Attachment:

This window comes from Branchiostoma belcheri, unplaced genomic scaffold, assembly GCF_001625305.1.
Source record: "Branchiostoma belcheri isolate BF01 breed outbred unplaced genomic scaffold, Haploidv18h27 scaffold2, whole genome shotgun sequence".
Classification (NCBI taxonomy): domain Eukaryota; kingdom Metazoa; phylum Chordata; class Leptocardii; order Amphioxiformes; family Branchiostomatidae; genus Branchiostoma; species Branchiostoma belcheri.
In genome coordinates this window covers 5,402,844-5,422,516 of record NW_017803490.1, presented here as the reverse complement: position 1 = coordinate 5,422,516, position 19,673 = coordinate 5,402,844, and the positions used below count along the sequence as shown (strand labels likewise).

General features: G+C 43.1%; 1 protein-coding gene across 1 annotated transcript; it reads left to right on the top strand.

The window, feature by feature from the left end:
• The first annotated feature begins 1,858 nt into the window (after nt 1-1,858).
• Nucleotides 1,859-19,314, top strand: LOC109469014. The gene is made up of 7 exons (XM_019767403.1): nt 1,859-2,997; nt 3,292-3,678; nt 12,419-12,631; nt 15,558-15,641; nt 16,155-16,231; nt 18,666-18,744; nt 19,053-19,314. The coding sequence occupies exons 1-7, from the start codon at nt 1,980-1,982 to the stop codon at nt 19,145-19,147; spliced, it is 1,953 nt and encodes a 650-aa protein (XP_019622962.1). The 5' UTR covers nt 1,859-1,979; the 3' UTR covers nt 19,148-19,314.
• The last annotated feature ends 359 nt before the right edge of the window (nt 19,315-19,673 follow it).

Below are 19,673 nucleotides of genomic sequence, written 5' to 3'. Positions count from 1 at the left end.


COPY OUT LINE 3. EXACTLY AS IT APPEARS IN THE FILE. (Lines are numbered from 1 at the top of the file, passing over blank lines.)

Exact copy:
Classification (NCBI taxonomy): domain Eukaryota; kingdom Metazoa; phylum Chordata; class Leptocardii; order Amphioxiformes; family Branchiostomatidae; genus Branchiostoma; species Branchiostoma belcheri.